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Posts Tagged ‘lithium’

Photo: Barry Chin/Globe.
Alolika Mukhopadhyay, senior research scientist at Alsym Energy, validating a battery reaction in a testing room. “Alsym has developed a new kind of rechargeable battery that doesn’t use lithium. Instead it relies on cheap, plentiful minerals,” reports the Boston Globe.

Oh, I wish so much luck to this startup in Massachusetts! Some of you may remember the 1960s line “If you’re not part of the solution, you’re part of the problem.” Right? Well, I am part of the lithium problem, and this startup is trying to obviate the need for that blood mineral in batteries. As we turn more and more to electric, lithium mines are damaging the environment and the human communities nearby. I feel guilty every time I think about it.

But Hiawatha Bray reports at the Boston Globe that “A small startup in Woburn called Alsym Energy is working on one of the world’s biggest problems — the need for better, cheaper batteries for cars, electric utilities, and even seagoing ships.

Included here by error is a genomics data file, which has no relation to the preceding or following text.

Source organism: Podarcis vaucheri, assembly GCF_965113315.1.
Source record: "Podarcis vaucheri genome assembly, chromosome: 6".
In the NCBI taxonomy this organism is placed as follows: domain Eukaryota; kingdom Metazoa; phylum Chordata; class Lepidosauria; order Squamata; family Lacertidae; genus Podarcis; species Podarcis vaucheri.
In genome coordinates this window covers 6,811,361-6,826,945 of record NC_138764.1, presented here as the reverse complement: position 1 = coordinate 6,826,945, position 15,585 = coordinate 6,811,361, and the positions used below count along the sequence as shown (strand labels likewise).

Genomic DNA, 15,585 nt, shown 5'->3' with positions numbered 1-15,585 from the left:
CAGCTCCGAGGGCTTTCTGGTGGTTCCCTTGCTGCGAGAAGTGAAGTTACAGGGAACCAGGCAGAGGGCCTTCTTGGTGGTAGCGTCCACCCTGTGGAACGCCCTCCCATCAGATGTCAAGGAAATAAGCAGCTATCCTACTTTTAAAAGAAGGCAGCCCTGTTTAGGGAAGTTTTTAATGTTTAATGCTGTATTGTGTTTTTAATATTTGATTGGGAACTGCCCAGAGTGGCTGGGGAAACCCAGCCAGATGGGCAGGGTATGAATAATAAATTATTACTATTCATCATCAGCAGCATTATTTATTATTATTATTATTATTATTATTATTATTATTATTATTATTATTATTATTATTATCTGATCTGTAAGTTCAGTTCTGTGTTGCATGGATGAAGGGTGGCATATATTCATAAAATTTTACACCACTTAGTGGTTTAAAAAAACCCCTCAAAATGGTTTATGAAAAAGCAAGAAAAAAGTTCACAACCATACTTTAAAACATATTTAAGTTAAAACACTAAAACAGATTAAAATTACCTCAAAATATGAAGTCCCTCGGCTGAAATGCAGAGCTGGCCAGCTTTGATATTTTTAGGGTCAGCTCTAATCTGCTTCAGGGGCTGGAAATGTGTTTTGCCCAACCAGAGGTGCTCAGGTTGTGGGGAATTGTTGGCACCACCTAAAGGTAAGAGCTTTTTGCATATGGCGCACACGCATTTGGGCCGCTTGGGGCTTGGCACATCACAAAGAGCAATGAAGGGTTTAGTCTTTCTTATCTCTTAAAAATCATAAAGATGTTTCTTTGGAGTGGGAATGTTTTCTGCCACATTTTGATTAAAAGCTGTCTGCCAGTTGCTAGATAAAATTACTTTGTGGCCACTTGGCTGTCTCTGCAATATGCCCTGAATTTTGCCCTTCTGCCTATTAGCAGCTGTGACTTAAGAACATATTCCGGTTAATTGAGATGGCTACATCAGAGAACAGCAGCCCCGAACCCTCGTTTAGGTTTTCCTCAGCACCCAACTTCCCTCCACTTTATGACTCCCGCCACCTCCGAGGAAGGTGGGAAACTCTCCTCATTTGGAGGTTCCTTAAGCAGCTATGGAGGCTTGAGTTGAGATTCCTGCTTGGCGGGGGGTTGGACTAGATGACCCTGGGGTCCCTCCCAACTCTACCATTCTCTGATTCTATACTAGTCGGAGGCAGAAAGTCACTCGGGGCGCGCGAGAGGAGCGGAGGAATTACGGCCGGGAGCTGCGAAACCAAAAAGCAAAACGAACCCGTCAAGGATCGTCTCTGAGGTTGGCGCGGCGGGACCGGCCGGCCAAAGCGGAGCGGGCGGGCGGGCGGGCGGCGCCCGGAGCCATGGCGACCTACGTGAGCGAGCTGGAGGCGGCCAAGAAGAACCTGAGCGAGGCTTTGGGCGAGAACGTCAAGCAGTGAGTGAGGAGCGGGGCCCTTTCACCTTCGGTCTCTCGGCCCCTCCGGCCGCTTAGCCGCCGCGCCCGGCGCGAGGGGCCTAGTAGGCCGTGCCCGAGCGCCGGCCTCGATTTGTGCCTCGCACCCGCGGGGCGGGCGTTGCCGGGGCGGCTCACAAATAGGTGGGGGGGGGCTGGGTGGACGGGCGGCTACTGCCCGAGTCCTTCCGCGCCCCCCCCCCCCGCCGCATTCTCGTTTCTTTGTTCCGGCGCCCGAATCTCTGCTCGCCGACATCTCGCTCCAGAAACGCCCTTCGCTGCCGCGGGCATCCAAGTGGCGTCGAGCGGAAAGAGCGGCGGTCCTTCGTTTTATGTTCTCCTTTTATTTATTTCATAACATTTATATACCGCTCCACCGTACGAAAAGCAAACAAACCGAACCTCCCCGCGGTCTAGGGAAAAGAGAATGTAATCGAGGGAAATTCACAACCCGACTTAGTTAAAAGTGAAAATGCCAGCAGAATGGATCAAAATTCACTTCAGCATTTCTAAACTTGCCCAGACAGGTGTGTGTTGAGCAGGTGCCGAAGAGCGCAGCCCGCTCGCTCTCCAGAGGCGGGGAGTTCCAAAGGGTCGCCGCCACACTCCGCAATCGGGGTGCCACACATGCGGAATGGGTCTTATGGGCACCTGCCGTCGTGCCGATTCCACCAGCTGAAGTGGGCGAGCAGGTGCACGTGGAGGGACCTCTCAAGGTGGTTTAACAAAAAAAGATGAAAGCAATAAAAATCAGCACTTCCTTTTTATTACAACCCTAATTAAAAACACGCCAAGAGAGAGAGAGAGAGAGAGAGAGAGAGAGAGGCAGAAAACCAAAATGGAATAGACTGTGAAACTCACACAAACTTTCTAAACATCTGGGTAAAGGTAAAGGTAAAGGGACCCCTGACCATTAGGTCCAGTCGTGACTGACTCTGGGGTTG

“Alsym’s founders, veteran entrepreneur Mukesh Chatter and Massachusetts Institute of Technology professor Kripa Varanasi, say they’ve built a new kind of rechargeable battery that delivers the performance of lithium ion cells at half the cost.

“That’s largely because the batteries don’t contain lithium or cobalt — scarce and expensive metals mostly controlled by China. And Alsym says they will never burst into flame like lithium batteries, because none of the ingredients are flammable.

“Now, the 47-person startup is striking deals with shipping companies and an automaker to prove its claims in real-world use. The company is just one of many worldwide that are scrambling to find practical alternatives to lithium ion batteries. …